FIGS. 3, 4 and 5 schematically show a development of the features of FIG. 1, in which a further and larger swellable filter pad sink is provided, (in the position of sink 9 in FIG. 1), distant to the point of contact established between the tracks by the first swellable pad described in connection with FIG. 1, and arranged to force the tracks apart when it swells, so re-establishing the air gap and preventing further liquid transfer from the lower to the upper track. FIG. 3 shows the device diagrammatically in its dry state; FIG. 4 after an intermediate stage in use when the first swellable pad has become wetted and swollen by reagent, sample or washing liquid and established contact between the lower and upper tracks; and FIG. 5 after a final stage in which the second swellable pad has swollen and forced the lower and upper tracks apart again, thereby hindering further liquid flow between them.
The invention described herein extends to modifications and variations, as will be apparent to the reader skilled in the art, and extends to all combinations and subcombinations of the features of this description including those of the examples and the accompanying drawings.
|Brevet cité||Date de dépôt||Date de publication||Déposant||Titre|
|US4960691 *||29 sept. 1986||2 oct. 1990||Abbott Laboratories||Chromatographic test strip for determining ligands or receptors|
|US5135873 *||27 nov. 1989||4 août 1992||Syntex (U.S.A.) Inc.||Device and method for completing a fluidic circuit which employs a liquid expandable piece of bibulous material|
|EP0186799A1 *||3 déc. 1985||9 juil. 1986||BEHRINGWERKE Aktiengesellschaft||Diagnostic device in the form of a sheet|
|EP0239174A1 *||24 mars 1987||30 sept. 1987||PB Diagnostic Systems, Inc.||Biological diagnostic device|
|EP0262328A2 *||28 juil. 1987||6 avr. 1988||Abbott Laboratories||Chromatographic test strip for determining ligands and receptors|
|Brevet citant||Date de dépôt||Date de publication||Déposant||Titre|
|US5468648||7 déc. 1993||21 nov. 1995||Smithkline Diagnostics, Inc.||Interrupted-flow assay device|
|US5504013 *||9 nov. 1994||2 avr. 1996||Unipath Limited||Analytical devices and methods of use thereof|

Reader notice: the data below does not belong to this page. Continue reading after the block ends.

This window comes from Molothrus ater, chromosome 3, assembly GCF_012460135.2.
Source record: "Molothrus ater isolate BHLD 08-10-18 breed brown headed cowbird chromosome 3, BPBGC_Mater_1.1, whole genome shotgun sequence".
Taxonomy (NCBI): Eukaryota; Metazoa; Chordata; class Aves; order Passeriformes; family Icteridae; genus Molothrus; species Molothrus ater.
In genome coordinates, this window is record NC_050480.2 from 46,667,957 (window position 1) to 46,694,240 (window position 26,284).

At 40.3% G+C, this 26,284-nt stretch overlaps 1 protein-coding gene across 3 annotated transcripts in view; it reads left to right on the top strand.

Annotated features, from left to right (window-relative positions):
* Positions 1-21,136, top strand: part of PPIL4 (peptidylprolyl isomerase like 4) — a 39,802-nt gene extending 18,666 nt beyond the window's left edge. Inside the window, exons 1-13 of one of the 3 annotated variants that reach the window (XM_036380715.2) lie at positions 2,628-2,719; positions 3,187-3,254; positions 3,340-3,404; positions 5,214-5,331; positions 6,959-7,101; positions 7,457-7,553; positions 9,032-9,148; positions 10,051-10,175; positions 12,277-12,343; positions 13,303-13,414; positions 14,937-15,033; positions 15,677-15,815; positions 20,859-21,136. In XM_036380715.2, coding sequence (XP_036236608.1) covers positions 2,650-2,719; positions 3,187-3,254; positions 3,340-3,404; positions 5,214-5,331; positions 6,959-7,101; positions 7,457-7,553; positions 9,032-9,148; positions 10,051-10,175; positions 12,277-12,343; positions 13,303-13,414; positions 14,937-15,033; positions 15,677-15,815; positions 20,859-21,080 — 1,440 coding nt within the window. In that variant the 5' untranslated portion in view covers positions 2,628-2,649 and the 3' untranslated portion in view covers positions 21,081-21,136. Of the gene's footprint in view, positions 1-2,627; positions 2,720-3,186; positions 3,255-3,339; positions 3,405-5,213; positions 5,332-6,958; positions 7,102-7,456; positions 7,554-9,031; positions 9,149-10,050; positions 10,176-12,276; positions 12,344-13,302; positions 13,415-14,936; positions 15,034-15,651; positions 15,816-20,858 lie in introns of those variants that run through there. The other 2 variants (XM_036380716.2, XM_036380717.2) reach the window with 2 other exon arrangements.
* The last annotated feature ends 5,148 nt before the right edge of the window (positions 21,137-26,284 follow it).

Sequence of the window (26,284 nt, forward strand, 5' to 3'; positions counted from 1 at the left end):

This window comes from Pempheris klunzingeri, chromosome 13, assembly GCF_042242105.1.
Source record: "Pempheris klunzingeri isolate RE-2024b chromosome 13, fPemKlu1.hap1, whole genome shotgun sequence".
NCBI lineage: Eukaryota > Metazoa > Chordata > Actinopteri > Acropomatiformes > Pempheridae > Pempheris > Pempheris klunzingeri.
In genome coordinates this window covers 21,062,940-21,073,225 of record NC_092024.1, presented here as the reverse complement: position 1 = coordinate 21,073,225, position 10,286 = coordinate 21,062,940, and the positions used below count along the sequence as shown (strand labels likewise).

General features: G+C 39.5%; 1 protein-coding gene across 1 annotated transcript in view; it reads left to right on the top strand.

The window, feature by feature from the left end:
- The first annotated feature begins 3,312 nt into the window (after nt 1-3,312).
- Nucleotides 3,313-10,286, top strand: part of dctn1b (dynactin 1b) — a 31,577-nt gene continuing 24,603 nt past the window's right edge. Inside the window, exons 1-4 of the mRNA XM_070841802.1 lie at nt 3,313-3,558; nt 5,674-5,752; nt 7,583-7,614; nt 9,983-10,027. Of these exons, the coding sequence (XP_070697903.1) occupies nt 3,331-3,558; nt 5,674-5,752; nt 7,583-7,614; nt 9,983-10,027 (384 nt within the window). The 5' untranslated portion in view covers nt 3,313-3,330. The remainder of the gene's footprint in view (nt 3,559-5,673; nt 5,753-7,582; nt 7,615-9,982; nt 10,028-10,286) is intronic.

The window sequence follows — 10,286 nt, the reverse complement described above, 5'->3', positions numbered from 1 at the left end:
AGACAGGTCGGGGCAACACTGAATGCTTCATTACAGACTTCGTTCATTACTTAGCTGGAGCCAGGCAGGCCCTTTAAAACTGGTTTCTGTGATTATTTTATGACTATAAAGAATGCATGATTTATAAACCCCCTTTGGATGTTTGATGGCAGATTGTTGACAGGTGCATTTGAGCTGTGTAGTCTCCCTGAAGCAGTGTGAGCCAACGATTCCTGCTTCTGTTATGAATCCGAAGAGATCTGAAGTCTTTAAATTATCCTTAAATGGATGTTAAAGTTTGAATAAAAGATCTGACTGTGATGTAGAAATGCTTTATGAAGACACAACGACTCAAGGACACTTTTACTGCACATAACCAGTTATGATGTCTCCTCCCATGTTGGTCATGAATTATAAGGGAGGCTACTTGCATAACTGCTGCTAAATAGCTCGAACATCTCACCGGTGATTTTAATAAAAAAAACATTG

|US5607863||7 déc. 1993||4 mars 1997||Smithkline Diagnostics, Inc.||Barrier-controlled assay device|
|US5618494 *||31 mars 1994||8 avr. 1997||British Technology Group Limited||Capillary flow liquid transfer device having waste reception area|
|US5753517 *||29 mars 1996||19 mai 1998||University Of British Columbia||Quantitative immunochromatographic assays|
|US5770458 *||17 juin 1997||23 juin 1998||Roche Diagnostics Systems, Inc.||Apparatus and method for conducting a binding assay on an absorbant carrier material|
|US5846838||18 juin 1997||8 déc. 1998||Smithkline Diagnostics, Inc.||Opposable-element assay device employing conductive barrier|
|US5869345||2 juin 1995||9 févr. 1999||Smithkline Diagnostics, Inc.||Opposable-element assay device employing conductive barrier|
|US5877028||31 mars 1993||2 mars 1999||Smithkline Diagnostics, Inc.||Immunochromatographic assay device|
|US5879951||29 janv. 1997||9 mars 1999||Smithkline Diagnostics, Inc.||Opposable-element assay device employing unidirectional flow|
|US5939252||9 mai 1997||17 août 1999||Lennon; Donald J.||Detachable-element assay device|
|US5998220||10 févr. 1994||7 déc. 1999||Beckman Coulter, Inc.||Opposable-element assay devices, kits, and methods employing them|
|US6017767||5 juin 1995||25 janv. 2000||Beckman Coulter, Inc.||Assay device|
|US6140136 *||18 sept. 1998||31 oct. 2000||Syntron Bioresearch, Inc.||Analytical test device and method of use|
|US6168956||29 mai 1991||2 janv. 2001||Beckman Coulter, Inc.||Multiple component chromatographic assay device|
|US6267722||3 févr. 1998||31 juil. 2001||Adeza Biomedical Corporation||Point of care diagnostic systems|
|US6306642 *||24 nov. 1997||23 oct. 2001||Quidel Corporation||Enzyme substrate delivery and product registration in one step enzyme immunoassays|
|US6316205||28 janv. 2000||13 nov. 2001||Genelabs Diagnostics Pte Ltd.||Assay devices and methods of analyte detection|
|US6319676||2 mai 1995||20 nov. 2001||Carter Wallace, Inc.||Diagnostic detection device and method|
|US6394952||20 avr. 1998||28 mai 2002||Adeza Biomedical Corporation||Point of care diagnostic systems|